“It is a combination of advanced driver assistance systems that really build upon one another to take us to this point of autonomy,” Gosbee said.
Most of the early uses will occur on freeways, he said, where traffic moves in one direction and lanes are clearly marked. But the technology will move slowly, over a span of several years. Technologies that might be in use in the next few years could allow vehicles to automatically accelerate or slow down, depending on the flow of traffic, without driver input.
Instead of lane departure warnings, Gosbee said the industry is closer to lane management systems in which an electric motor on the steering column can take over and bring the vehicle back to the center of the lane.
“I certainly don’t foresee a big bang event,” Gosbee said. “I don’t see where today we have normal trucks and tomorrow we have a cabless vehicle. It will be over many years.”
Barriers will slow the implementation of the technology as well, he said. Currently no national framework allows autonomous vehicles to be developed on highways. Instead, transportation is regulated by states, Gosbee said, leading to a patchwork of rules.
Utilizing autonomous features on a highway is relatively straightforward, he said, but the technology still needs to improve to handle the countless scenarios in more complicated urban environments.
Some individuals might enjoy the idea of autonomous vehicles. For others, the idea of a driverless commercial truck rolling down the highway is disconcerting, Gosbee said, even if the technology is safe.
“The moment you start seeing 18-wheelers driving down the road with no one behind the wheel, that’s probably going to be an eye-opener to a large number of people,” Gosbee said.
Gosbee and other experts predict a human element will still be involved, although the role of drivers will likely change.
Drivers likely will act more as a pilot coordinating with autopilot features on a passenger jet, Burch said. The driver may take control at times and ensure the safety of the cargo, while allowing the autonomous technology to take over in other instances.
“I’m the owner of a small fleet and I sure wouldn’t want to come up on a truck with nobody in it,” Burch said.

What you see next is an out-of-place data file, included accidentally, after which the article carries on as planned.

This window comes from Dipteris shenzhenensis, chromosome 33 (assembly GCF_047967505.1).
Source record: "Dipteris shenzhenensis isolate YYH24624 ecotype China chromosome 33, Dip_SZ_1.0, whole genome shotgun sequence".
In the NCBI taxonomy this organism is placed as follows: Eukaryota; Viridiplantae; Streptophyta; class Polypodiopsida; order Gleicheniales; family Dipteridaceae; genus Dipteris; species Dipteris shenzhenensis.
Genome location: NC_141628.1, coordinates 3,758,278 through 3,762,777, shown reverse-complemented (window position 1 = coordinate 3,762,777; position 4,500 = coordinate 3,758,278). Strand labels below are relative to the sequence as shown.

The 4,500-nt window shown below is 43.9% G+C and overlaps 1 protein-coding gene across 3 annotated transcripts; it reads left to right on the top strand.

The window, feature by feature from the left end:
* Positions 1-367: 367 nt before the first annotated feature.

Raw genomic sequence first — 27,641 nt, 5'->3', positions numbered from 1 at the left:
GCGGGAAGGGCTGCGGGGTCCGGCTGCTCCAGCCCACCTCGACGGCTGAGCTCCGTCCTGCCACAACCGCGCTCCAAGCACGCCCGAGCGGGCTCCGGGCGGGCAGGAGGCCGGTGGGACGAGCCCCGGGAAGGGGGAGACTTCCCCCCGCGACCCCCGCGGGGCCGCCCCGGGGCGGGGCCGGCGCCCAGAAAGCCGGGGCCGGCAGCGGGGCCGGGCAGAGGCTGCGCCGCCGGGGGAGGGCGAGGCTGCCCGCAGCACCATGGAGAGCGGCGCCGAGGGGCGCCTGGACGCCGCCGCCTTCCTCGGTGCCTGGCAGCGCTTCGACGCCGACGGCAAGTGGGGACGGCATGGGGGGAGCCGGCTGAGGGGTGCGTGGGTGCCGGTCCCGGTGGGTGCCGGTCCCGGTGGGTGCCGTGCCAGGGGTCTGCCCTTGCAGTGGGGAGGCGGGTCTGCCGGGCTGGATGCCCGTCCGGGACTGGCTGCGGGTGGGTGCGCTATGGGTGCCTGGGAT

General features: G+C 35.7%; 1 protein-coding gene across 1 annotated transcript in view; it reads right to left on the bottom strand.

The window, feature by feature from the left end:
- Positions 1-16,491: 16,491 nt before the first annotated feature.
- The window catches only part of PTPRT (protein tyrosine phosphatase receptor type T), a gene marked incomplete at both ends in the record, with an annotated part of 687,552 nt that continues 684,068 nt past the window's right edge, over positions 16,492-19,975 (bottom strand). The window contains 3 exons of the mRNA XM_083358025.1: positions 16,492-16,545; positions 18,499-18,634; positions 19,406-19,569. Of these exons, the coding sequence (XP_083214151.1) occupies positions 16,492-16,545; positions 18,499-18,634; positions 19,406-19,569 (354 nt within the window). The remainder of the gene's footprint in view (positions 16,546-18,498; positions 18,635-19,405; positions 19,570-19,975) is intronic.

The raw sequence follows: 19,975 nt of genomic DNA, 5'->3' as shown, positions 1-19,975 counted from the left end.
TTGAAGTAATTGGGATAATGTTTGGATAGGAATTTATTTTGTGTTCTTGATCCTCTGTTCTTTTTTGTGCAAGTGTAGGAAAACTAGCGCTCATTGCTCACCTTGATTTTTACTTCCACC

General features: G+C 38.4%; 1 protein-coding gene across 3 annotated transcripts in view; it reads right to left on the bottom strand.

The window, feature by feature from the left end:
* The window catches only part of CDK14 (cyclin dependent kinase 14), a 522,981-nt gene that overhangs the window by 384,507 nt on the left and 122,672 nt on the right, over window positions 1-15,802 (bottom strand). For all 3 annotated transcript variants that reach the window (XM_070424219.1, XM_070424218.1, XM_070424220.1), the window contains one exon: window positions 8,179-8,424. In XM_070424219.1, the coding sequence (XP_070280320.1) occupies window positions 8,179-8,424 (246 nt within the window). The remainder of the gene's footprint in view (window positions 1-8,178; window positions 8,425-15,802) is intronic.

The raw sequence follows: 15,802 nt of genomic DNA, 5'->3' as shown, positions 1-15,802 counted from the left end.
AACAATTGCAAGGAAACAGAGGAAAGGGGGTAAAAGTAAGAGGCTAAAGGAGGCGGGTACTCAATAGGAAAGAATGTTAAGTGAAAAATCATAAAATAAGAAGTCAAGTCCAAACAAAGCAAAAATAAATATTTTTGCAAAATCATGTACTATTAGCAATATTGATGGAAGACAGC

The commercial trucking industry will need as many as 900,000 drivers over the next decade as the current workforce ages, Burch said. But he predicted autonomous technology won’t be a solution to that problem.
“To totally not have a driver in the truck is not going to be a reason why we cure the driver shortage,” Burch said. “We’re still going to need somebody in there to assist in maneuvers. They’re still going to have to watch the gauges, they’re going to have to watch weather conditions.”
One major accident on the roadway could set back autonomous vehicles for years, Burch said. That’s another reason to push the technology forward in increments, he said, and give commercial trucking a seat at the table when developing the rules.
“There are a lot of good things that could come out of this,” Burch said. “The last thing we want to do is risk a life after all that we’ve done to hurry up technology.”
Hall, of the International Brotherhood of Teamsters, testified he wasn’t opposed to the technology. But he argued workers should have a say in how it’s implemented.
“My career has shown me that new technologies can exist in an environment where workers are still taken care of,” Hall said. “But it takes strong and aggressive action from those workers to make sure that happens.”
BY THE NUMBERS:
3.5 million — Estimated number of truck drivers in the U.S.
68,500 — Estimated truck drivers in Ohio
1,500 — Estimated workers at Navistar’s Springfield truck plant